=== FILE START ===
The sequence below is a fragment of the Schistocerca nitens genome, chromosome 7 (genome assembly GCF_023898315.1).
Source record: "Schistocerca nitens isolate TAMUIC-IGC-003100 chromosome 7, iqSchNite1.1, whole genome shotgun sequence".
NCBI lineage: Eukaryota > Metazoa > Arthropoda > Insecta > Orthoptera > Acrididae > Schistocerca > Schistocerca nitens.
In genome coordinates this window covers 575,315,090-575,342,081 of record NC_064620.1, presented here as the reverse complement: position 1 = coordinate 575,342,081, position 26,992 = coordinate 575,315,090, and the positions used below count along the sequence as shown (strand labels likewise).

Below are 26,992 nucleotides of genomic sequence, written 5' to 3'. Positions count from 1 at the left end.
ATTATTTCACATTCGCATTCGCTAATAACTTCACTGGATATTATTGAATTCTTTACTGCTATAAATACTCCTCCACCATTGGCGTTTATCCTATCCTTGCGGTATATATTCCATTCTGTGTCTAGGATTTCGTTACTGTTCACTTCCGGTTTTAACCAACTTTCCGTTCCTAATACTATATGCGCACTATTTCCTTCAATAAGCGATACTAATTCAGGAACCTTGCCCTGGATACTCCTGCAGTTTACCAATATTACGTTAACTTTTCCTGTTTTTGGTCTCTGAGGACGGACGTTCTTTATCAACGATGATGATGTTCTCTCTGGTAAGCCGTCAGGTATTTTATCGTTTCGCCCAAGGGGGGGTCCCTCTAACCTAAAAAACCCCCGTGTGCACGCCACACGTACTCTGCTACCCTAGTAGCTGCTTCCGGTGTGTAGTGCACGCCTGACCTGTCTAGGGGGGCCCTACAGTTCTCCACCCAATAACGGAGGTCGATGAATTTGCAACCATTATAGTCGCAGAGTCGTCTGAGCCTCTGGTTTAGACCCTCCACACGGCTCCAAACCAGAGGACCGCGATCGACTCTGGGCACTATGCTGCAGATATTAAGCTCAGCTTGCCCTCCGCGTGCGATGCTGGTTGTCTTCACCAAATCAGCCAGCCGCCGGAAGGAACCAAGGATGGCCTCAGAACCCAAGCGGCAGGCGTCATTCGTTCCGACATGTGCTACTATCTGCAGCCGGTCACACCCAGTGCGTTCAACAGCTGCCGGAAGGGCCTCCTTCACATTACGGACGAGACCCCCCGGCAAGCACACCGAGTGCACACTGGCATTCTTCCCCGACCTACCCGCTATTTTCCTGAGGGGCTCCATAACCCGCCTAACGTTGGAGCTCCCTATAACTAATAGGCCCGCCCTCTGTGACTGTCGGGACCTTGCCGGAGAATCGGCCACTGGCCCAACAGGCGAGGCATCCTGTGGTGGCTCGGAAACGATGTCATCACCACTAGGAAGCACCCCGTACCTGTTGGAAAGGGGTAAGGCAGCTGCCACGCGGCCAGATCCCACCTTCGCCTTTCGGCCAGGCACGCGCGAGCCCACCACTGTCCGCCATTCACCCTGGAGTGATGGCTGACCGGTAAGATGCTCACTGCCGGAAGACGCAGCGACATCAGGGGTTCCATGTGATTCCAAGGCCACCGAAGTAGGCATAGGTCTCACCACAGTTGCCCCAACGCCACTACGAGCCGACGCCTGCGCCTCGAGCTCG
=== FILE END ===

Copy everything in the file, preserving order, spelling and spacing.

The sequence below is a fragment of the Schistocerca nitens genome, chromosome 7 (genome assembly GCF_023898315.1).
Source record: "Schistocerca nitens isolate TAMUIC-IGC-003100 chromosome 7, iqSchNite1.1, whole genome shotgun sequence".
NCBI lineage: Eukaryota > Metazoa > Arthropoda > Insecta > Orthoptera > Acrididae > Schistocerca > Schistocerca nitens.
In genome coordinates this window covers 575,315,090-575,342,081 of record NC_064620.1, presented here as the reverse complement: position 1 = coordinate 575,342,081, position 26,992 = coordinate 575,315,090, and the positions used below count along the sequence as shown (strand labels likewise).

Below are 26,992 nucleotides of genomic sequence, written 5' to 3'. Positions count from 1 at the left end.
ATTATTTCACATTCGCATTCGCTAATAACTTCACTGGATATTATTGAATTCTTTACTGCTATAAATACTCCTCCACCATTGGCGTTTATCCTATCCTTGCGGTATATATTCCATTCTGTGTCTAGGATTTCGTTACTGTTCACTTCCGGTTTTAACCAACTTTCCGTTCCTAATACTATATGCGCACTATTTCCTTCAATAAGCGATACTAATTCAGGAACCTTGCCCTGGATACTCCTGCAGTTTACCAATATTACGTTAACTTTTCCTGTTTTTGGTCTCTGAGGACGGACGTTCTTTATCAACGATGATGATGTTCTCTCTGGTAAGCCGTCAGGTATTTTATCGTTTCGCCCAAGGGGGGGTCCCTCTAACCTAAAAAACCCCCGTGTGCACGCCACACGTACTCTGCTACCCTAGTAGCTGCTTCCGGTGTGTAGTGCACGCCTGACCTGTCTAGGGGGGCCCTACAGTTCTCCACCCAATAACGGAGGTCGATGAATTTGCAACCATTATAGTCGCAGAGTCGTCTGAGCCTCTGGTTTAGACCCTCCACACGGCTCCAAACCAGAGGACCGCGATCGACTCTGGGCACTATGCTGCAGATATTAAGCTCAGCTTGCCCTCCGCGTGCGATGCTGGTTGTCTTCACCAAATCAGCCAGCCGCCGGAAGGAACCAAGGATGGCCTCAGAACCCAAGCGGCAGGCGTCATTCGTTCCGACATGTGCTACTATCTGCAGCCGGTCACACCCAGTGCGTTCAACAGCTGCCGGAAGGGCCTCCTTCACATTACGGACGAGACCCCCCGGCAAGCACACCGAGTGCACACTGGCATTCTTCCCCGACCTACCCGCTATTTTCCTGAGGGGCTCCATAACCCGCCTAACGTTGGAGCTCCCTATAACTAATAGGCCCGCCCTCTGTGACTGTCGGGACCTTGCCGGAGAATCGGCCACTGGCCCAACAGGCGAGGCATCCTGTGGTGGCTCGGAAACGATGTCATCACCACTAGGAAGCACCCCGTACCTGTTGGAAAGGGGTAAGGCAGCTGCCACGCGGCCAGATCCCACCTTCGCCTTTCGGCCAGGCACGCGCGAGCCCACCACTGTCCGCCATTCACCCTGGAGTGATGGCTGACCGGTAAGATGCTCACTGCCGGAAGACGCAGCGACATCAGGGGTTCCATGTGATTCCAAGGCCACCGAAGTAGGCATAGGTCTCACCACAGTTGCCCCAACGCCACTACGAGCCGACGCCTGCGCCTCGAGCTCG